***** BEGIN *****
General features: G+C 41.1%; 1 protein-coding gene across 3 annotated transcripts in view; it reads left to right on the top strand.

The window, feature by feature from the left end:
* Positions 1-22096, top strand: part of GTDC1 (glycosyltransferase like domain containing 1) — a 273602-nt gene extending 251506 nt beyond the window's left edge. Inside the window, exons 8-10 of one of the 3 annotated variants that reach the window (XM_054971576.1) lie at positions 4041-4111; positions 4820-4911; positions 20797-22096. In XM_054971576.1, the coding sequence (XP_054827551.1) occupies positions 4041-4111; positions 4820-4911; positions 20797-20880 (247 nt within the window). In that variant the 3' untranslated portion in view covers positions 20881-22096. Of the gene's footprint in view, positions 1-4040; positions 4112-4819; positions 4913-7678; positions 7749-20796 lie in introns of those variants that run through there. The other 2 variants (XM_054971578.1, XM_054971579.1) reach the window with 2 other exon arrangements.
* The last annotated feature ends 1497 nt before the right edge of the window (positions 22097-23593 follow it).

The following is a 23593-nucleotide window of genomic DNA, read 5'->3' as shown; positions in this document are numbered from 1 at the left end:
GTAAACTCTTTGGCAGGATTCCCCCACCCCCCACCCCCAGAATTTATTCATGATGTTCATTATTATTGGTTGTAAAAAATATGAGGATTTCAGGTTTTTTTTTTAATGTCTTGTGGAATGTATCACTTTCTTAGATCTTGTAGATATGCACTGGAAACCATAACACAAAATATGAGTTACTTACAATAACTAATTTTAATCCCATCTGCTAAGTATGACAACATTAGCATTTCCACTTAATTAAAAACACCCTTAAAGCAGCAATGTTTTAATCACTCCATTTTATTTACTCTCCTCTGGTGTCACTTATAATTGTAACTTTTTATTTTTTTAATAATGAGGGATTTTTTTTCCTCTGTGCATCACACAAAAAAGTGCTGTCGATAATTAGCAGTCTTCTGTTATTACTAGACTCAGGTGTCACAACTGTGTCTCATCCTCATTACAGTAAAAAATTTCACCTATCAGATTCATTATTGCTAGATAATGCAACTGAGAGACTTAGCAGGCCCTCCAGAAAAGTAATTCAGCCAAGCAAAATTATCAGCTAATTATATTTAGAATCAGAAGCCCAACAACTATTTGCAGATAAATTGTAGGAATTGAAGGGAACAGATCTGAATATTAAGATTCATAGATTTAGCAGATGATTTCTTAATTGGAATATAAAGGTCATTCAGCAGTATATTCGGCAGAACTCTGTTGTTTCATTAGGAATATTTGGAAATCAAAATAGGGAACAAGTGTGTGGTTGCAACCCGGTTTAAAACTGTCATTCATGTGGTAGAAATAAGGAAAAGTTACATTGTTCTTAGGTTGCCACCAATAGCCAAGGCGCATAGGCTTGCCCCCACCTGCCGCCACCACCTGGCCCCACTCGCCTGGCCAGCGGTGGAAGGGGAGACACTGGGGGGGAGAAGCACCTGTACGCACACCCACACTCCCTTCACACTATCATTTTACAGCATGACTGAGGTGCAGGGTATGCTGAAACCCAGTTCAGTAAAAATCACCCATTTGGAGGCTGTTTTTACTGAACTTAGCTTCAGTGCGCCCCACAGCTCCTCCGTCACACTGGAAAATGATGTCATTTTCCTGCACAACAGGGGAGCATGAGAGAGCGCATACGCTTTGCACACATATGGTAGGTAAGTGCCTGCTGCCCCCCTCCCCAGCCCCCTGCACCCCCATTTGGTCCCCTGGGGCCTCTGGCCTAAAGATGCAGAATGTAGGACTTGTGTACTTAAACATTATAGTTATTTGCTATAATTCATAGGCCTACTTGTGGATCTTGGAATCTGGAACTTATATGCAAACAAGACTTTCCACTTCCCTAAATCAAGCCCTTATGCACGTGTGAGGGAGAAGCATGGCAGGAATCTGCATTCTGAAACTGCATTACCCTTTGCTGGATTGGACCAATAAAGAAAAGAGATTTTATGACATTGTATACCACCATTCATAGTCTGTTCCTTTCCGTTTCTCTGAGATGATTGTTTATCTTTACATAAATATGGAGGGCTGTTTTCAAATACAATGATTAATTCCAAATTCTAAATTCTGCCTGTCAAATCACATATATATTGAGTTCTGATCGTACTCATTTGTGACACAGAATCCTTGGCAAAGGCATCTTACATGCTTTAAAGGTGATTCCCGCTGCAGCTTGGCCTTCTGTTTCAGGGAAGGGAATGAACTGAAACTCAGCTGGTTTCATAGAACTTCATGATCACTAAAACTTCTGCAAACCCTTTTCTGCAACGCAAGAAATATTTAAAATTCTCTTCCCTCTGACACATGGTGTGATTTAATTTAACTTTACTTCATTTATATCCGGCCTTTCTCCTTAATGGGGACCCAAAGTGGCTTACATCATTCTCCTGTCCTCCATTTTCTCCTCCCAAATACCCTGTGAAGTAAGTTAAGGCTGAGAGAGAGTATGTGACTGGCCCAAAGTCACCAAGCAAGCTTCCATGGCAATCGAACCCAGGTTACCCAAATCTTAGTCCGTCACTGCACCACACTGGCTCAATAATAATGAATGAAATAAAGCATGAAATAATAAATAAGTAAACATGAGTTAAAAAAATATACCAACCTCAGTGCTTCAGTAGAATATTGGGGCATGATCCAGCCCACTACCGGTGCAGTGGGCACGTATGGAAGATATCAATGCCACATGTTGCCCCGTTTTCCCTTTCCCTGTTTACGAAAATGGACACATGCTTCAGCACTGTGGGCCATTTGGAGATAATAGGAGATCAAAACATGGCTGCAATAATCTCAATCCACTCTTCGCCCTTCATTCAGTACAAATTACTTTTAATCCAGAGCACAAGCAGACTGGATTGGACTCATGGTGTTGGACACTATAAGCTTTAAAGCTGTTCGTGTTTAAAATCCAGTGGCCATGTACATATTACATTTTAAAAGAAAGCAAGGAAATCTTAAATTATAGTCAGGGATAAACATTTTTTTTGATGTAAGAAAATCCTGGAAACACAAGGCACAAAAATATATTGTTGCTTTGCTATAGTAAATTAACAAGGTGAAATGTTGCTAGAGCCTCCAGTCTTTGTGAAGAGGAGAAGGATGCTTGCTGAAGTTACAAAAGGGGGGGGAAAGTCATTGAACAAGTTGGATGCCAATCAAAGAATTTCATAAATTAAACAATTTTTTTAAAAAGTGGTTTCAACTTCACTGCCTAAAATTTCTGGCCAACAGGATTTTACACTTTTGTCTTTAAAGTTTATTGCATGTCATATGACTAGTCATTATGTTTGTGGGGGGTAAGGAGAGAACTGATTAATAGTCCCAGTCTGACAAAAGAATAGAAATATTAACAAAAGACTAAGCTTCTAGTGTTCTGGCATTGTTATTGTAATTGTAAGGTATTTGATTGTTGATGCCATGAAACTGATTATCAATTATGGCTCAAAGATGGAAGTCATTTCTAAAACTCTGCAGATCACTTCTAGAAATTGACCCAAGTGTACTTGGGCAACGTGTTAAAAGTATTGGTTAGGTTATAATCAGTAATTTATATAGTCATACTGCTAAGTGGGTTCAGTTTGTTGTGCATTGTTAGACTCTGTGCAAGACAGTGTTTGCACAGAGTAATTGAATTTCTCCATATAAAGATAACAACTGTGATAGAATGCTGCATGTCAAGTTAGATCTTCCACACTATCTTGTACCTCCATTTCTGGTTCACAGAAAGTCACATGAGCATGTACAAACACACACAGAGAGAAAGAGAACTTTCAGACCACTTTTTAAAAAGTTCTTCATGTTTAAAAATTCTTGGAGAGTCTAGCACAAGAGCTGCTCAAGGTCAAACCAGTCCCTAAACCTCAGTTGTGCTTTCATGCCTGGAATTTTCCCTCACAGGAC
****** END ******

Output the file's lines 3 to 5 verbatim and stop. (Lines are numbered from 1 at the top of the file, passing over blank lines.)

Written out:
* Positions 1-22096, top strand: part of GTDC1 (glycosyltransferase like domain containing 1) — a 273602-nt gene extending 251506 nt beyond the window's left edge. Inside the window, exons 8-10 of one of the 3 annotated variants that reach the window (XM_054971576.1) lie at positions 4041-4111; positions 4820-4911; positions 20797-22096. In XM_054971576.1, the coding sequence (XP_054827551.1) occupies positions 4041-4111; positions 4820-4911; positions 20797-20880 (247 nt within the window). In that variant the 3' untranslated portion in view covers positions 20881-22096. Of the gene's footprint in view, positions 1-4040; positions 4112-4819; positions 4913-7678; positions 7749-20796 lie in introns of those variants that run through there. The other 2 variants (XM_054971578.1, XM_054971579.1) reach the window with 2 other exon arrangements.
* The last annotated feature ends 1497 nt before the right edge of the window (positions 22097-23593 follow it).

The following is a 23593-nucleotide window of genomic DNA, read 5'->3' as shown; positions in this document are numbered from 1 at the left end: